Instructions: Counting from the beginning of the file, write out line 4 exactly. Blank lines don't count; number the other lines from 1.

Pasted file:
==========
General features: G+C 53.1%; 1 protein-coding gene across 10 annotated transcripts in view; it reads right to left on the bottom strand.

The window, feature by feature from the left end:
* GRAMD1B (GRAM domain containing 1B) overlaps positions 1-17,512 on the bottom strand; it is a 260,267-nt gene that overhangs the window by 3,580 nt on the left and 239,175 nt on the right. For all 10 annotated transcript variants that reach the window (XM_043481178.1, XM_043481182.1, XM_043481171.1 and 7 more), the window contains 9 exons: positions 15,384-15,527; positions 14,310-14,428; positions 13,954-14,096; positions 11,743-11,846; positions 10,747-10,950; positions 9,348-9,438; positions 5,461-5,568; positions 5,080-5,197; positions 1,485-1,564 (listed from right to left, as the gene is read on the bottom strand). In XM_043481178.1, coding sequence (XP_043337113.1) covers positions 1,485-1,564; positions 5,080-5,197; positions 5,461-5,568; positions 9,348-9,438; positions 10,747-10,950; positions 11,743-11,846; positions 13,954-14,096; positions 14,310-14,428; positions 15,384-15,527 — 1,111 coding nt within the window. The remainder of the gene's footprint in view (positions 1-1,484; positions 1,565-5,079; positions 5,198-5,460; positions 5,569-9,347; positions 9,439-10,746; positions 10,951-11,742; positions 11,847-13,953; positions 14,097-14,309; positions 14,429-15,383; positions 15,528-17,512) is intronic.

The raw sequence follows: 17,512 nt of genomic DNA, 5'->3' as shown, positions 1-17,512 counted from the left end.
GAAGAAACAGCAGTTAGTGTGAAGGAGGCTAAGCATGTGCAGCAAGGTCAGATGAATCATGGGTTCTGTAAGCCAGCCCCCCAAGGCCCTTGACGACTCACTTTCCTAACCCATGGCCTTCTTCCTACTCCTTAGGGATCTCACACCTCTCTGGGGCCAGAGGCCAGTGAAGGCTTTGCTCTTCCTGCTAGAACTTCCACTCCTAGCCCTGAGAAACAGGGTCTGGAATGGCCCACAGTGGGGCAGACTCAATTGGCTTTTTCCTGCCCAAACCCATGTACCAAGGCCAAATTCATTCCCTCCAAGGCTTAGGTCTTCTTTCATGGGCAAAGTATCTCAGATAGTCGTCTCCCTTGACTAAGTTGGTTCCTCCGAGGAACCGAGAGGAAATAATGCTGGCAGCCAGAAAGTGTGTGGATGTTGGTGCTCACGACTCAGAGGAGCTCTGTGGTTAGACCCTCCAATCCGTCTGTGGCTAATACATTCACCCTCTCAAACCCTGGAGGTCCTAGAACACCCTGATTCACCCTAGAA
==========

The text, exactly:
The raw sequence follows: 17,512 nt of genomic DNA, 5'->3' as shown, positions 1-17,512 counted from the left end.